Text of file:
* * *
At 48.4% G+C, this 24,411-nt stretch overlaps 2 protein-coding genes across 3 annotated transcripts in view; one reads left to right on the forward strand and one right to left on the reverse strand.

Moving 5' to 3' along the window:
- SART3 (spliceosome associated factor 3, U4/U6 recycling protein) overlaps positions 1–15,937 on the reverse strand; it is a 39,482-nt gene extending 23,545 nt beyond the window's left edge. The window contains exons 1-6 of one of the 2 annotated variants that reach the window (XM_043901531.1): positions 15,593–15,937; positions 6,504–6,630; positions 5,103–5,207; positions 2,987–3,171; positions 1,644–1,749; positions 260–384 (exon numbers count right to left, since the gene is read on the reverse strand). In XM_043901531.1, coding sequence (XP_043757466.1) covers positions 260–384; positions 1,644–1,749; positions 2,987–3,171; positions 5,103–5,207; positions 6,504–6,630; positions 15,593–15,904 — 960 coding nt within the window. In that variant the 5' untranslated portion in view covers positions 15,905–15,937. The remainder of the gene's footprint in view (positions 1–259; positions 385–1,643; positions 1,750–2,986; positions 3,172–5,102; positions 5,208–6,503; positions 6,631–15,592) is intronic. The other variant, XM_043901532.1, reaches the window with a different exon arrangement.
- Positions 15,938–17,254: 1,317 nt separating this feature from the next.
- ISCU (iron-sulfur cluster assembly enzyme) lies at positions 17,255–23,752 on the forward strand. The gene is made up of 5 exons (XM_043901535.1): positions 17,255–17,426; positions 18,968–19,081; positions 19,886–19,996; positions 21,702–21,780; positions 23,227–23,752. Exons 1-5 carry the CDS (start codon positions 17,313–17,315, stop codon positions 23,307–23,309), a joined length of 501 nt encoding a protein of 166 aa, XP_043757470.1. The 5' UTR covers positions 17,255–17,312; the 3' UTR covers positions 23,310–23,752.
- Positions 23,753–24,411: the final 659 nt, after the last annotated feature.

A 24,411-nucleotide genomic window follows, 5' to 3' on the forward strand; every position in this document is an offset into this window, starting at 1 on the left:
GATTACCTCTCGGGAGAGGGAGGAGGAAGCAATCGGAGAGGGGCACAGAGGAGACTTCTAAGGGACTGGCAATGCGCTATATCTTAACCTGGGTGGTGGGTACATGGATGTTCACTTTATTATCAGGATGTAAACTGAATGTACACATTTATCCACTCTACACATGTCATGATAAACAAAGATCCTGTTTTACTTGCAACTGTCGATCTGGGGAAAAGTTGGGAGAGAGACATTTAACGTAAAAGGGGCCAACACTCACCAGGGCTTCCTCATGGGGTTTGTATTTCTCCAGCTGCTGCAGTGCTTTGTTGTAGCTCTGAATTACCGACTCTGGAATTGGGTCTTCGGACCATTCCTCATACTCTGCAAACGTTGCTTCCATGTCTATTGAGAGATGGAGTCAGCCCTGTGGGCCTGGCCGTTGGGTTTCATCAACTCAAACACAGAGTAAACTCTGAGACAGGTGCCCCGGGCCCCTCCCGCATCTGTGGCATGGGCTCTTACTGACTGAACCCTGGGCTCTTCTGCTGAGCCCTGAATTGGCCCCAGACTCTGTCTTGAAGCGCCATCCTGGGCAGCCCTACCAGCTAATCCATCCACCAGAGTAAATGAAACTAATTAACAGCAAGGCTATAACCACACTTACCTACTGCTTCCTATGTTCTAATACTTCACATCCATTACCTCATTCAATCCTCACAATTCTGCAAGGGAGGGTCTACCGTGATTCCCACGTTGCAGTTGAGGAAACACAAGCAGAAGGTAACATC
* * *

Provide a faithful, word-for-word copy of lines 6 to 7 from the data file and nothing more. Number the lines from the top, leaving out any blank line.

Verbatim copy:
- Positions 23,753–24,411: the final 659 nt, after the last annotated feature.

A 24,411-nucleotide genomic window follows, 5' to 3' on the forward strand; every position in this document is an offset into this window, starting at 1 on the left: